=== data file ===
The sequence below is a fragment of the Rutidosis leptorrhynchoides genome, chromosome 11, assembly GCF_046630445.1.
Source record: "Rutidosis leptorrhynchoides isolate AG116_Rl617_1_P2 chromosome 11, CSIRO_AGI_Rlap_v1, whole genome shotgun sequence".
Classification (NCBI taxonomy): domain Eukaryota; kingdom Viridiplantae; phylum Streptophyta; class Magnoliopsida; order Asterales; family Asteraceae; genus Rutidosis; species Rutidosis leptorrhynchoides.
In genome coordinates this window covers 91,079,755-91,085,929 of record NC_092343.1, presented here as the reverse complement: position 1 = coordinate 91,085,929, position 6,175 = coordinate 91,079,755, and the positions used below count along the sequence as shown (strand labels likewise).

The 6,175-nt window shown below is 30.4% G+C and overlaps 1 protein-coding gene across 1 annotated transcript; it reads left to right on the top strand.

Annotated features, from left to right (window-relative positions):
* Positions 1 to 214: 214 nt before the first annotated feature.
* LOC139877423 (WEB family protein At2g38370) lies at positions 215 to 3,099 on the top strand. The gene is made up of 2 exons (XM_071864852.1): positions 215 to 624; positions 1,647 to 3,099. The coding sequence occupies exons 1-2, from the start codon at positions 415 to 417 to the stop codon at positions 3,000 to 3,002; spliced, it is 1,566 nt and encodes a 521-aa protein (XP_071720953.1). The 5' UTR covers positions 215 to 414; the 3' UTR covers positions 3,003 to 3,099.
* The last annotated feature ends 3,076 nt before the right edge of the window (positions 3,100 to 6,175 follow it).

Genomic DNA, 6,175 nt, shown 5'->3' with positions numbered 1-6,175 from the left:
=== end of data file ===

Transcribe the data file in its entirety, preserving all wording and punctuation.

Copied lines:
The sequence below is a fragment of the Rutidosis leptorrhynchoides genome, chromosome 11, assembly GCF_046630445.1.
Source record: "Rutidosis leptorrhynchoides isolate AG116_Rl617_1_P2 chromosome 11, CSIRO_AGI_Rlap_v1, whole genome shotgun sequence".
Classification (NCBI taxonomy): domain Eukaryota; kingdom Viridiplantae; phylum Streptophyta; class Magnoliopsida; order Asterales; family Asteraceae; genus Rutidosis; species Rutidosis leptorrhynchoides.
In genome coordinates this window covers 91,079,755-91,085,929 of record NC_092343.1, presented here as the reverse complement: position 1 = coordinate 91,085,929, position 6,175 = coordinate 91,079,755, and the positions used below count along the sequence as shown (strand labels likewise).

The 6,175-nt window shown below is 30.4% G+C and overlaps 1 protein-coding gene across 1 annotated transcript; it reads left to right on the top strand.

Annotated features, from left to right (window-relative positions):
* Positions 1 to 214: 214 nt before the first annotated feature.
* LOC139877423 (WEB family protein At2g38370) lies at positions 215 to 3,099 on the top strand. The gene is made up of 2 exons (XM_071864852.1): positions 215 to 624; positions 1,647 to 3,099. The coding sequence occupies exons 1-2, from the start codon at positions 415 to 417 to the stop codon at positions 3,000 to 3,002; spliced, it is 1,566 nt and encodes a 521-aa protein (XP_071720953.1). The 5' UTR covers positions 215 to 414; the 3' UTR covers positions 3,003 to 3,099.
* The last annotated feature ends 3,076 nt before the right edge of the window (positions 3,100 to 6,175 follow it).

Genomic DNA, 6,175 nt, shown 5'->3' with positions numbered 1-6,175 from the left: